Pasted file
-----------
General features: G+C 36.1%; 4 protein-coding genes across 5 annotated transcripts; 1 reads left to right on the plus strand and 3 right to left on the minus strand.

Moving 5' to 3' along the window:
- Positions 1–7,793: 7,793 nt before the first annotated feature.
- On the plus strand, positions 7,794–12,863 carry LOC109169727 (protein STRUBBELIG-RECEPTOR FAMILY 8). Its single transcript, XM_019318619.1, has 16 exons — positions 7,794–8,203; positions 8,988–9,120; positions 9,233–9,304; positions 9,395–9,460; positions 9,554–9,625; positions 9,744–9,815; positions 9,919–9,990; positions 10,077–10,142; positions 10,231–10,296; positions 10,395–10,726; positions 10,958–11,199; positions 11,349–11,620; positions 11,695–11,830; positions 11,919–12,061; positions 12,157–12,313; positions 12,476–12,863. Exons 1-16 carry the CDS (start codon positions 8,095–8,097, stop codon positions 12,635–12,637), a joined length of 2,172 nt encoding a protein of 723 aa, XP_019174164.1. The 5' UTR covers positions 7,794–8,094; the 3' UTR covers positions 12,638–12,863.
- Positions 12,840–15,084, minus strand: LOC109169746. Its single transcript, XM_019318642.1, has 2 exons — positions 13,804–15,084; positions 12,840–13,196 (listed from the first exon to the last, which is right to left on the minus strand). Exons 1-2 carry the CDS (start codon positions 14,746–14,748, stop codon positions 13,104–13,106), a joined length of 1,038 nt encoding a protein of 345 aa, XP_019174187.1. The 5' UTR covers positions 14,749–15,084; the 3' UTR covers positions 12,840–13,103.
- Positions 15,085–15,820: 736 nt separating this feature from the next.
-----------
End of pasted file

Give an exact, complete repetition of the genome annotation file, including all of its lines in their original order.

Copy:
General features: G+C 36.1%; 4 protein-coding genes across 5 annotated transcripts; 1 reads left to right on the plus strand and 3 right to left on the minus strand.

Moving 5' to 3' along the window:
- Positions 1–7,793: 7,793 nt before the first annotated feature.
- On the plus strand, positions 7,794–12,863 carry LOC109169727 (protein STRUBBELIG-RECEPTOR FAMILY 8). Its single transcript, XM_019318619.1, has 16 exons — positions 7,794–8,203; positions 8,988–9,120; positions 9,233–9,304; positions 9,395–9,460; positions 9,554–9,625; positions 9,744–9,815; positions 9,919–9,990; positions 10,077–10,142; positions 10,231–10,296; positions 10,395–10,726; positions 10,958–11,199; positions 11,349–11,620; positions 11,695–11,830; positions 11,919–12,061; positions 12,157–12,313; positions 12,476–12,863. Exons 1-16 carry the CDS (start codon positions 8,095–8,097, stop codon positions 12,635–12,637), a joined length of 2,172 nt encoding a protein of 723 aa, XP_019174164.1. The 5' UTR covers positions 7,794–8,094; the 3' UTR covers positions 12,638–12,863.
- Positions 12,840–15,084, minus strand: LOC109169746. Its single transcript, XM_019318642.1, has 2 exons — positions 13,804–15,084; positions 12,840–13,196 (listed from the first exon to the last, which is right to left on the minus strand). Exons 1-2 carry the CDS (start codon positions 14,746–14,748, stop codon positions 13,104–13,106), a joined length of 1,038 nt encoding a protein of 345 aa, XP_019174187.1. The 5' UTR covers positions 14,749–15,084; the 3' UTR covers positions 12,840–13,103.
- Positions 15,085–15,820: 736 nt separating this feature from the next.